Are you a bully online? It’s so easy to fall into bad habits when we can’t see each other’s faces. The internet can unfortunately bring out the worst in even the best of us.
Jef Rouner has written an excellent guide to help us all check our own behavior: Are you a bully online? 10 signs you might be. Perhaps if we all get into the habit of avoiding these bad habits, we can slow the angry mobs and actually start communicating.
Do please read Jef’s entire article now and often, but here are the 10 signs as a quick-glance guide:
- Are the people sending similar messages as me, well, assholes?
- Do I compete for shock value?
- Is the person I’m addressing a member of a marginalized group?
- Do I act as if sending mean messages is part of something larger?
- Do I join others in mass engagement of a target?
- Do I pretend the Internet isn’t “real?”
- Do I seek out personal information on people I disagree with?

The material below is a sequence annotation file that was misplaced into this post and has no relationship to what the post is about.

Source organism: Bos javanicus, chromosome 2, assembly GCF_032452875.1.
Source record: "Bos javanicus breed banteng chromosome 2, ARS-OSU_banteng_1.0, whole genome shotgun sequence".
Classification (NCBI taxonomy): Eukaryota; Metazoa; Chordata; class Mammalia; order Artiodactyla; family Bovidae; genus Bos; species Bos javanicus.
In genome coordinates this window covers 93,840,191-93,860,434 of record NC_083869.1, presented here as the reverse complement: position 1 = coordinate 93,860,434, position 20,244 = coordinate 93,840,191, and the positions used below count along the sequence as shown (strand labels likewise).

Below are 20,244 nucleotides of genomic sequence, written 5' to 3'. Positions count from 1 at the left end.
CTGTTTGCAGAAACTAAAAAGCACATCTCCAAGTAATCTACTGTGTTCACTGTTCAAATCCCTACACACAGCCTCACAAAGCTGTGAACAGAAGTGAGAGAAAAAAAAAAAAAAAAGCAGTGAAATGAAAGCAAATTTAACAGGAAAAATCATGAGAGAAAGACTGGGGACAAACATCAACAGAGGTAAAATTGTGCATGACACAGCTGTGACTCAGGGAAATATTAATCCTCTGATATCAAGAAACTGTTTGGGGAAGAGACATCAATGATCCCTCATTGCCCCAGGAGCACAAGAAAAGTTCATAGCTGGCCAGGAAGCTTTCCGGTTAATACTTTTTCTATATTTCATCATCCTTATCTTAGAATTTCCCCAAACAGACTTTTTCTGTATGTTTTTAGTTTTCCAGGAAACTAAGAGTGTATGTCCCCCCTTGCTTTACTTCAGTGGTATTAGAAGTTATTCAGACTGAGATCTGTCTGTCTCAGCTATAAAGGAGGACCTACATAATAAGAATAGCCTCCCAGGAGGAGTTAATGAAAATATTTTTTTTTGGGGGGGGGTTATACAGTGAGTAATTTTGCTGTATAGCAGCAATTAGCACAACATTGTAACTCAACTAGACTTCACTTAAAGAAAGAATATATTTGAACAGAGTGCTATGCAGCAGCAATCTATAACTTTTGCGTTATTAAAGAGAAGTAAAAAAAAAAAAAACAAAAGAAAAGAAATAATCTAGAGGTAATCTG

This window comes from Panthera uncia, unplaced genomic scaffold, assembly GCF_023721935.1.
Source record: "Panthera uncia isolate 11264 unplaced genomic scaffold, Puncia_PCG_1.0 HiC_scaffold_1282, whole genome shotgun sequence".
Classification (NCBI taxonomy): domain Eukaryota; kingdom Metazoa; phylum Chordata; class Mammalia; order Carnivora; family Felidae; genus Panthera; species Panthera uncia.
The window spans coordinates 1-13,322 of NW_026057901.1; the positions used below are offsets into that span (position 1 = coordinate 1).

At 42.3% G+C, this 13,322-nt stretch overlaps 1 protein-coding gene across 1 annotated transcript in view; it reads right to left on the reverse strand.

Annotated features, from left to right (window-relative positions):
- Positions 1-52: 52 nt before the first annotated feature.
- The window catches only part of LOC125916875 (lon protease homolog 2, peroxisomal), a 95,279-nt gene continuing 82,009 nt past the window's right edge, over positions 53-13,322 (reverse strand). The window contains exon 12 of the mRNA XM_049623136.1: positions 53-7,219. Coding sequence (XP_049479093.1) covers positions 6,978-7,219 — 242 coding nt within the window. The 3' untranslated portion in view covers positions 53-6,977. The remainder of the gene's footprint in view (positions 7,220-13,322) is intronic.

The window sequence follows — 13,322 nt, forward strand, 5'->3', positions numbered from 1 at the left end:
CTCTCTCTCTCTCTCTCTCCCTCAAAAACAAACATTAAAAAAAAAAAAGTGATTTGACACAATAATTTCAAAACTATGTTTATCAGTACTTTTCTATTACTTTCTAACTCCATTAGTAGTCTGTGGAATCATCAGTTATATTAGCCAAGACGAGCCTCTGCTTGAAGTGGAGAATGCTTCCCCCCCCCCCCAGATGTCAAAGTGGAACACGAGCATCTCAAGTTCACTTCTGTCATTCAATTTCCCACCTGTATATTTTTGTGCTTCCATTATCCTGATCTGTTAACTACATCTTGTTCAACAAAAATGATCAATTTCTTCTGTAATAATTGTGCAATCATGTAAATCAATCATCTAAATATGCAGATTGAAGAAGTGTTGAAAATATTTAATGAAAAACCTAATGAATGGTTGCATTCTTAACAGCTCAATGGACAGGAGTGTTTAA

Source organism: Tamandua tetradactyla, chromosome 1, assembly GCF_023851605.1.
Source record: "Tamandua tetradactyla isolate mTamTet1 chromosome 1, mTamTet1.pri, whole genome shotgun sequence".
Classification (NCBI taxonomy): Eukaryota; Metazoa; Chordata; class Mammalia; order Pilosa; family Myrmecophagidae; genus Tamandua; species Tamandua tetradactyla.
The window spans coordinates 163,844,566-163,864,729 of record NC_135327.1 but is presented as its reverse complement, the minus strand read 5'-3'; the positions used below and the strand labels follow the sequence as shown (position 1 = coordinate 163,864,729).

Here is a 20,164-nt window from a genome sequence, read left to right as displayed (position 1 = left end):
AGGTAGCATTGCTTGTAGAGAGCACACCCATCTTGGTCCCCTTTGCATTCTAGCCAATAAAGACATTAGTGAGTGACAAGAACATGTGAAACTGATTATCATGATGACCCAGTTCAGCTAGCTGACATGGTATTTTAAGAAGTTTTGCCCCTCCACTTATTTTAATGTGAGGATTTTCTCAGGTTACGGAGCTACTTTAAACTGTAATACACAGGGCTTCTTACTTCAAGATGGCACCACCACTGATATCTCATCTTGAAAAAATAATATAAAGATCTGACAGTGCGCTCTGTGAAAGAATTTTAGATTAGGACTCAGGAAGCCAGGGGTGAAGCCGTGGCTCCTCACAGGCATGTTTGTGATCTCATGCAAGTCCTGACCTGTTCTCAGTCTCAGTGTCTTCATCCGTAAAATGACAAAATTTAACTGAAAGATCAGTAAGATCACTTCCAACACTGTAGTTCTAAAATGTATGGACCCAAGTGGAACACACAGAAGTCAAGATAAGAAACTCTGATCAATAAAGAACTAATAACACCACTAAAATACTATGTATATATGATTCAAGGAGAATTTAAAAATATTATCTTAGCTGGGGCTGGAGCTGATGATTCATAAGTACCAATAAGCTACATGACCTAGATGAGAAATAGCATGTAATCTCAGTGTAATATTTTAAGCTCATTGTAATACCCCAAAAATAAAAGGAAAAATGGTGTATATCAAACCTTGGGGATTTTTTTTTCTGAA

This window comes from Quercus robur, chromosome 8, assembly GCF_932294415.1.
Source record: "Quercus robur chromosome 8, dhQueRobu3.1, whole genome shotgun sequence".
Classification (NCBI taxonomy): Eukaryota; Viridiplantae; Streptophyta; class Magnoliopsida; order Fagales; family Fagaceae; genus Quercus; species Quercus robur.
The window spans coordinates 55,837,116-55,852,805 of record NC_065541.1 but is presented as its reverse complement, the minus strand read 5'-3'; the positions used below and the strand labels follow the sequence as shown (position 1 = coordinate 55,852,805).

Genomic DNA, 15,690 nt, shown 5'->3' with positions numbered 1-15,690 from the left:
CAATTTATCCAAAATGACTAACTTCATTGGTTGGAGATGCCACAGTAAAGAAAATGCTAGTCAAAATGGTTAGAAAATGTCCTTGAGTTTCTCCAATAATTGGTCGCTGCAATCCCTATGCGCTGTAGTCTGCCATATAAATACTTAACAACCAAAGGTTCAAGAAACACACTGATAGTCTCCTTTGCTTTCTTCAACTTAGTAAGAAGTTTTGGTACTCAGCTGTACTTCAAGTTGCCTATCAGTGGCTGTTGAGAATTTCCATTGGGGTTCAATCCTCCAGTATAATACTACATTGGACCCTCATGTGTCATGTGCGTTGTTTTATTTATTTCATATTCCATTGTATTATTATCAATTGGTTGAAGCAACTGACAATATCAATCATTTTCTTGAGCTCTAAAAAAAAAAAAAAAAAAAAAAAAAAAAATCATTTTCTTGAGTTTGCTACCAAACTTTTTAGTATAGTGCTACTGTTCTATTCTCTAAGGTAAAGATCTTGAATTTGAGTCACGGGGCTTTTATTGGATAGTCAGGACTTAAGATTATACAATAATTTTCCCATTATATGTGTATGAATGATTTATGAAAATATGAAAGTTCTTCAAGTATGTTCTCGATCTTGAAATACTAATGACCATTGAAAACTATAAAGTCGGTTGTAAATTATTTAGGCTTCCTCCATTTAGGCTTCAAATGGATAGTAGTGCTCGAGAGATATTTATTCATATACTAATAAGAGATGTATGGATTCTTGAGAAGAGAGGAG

- Do I engage people I don’t personally know aggressively if they haven’t engaged me first?
- Do I hide my online interactions from my family and friends?
- Do I create fake or temporary accounts to talk to people who have blocked me?
Even if we try our best, there will always be someone who is pushing our buttons. What can we do in the face of an online assault? Jacquelyn Gill has a creative idea to use when you find an online discussion has gotten too heated. In Let’s feed the trolls…science!, Jacquelyn advocates sharing a random science fact and using the hashtag
#TrollScienceFacts. Sharing a random science fact is silly and could distract us from whatever is making us angry. Hopefully it can be used as a cool down and allow us a moment to decide whether to continue to engage or just block and move on. I really like this strategy – as long as we keep the 10 signs above in mind and don’t use the facts to dogpile or silence someone.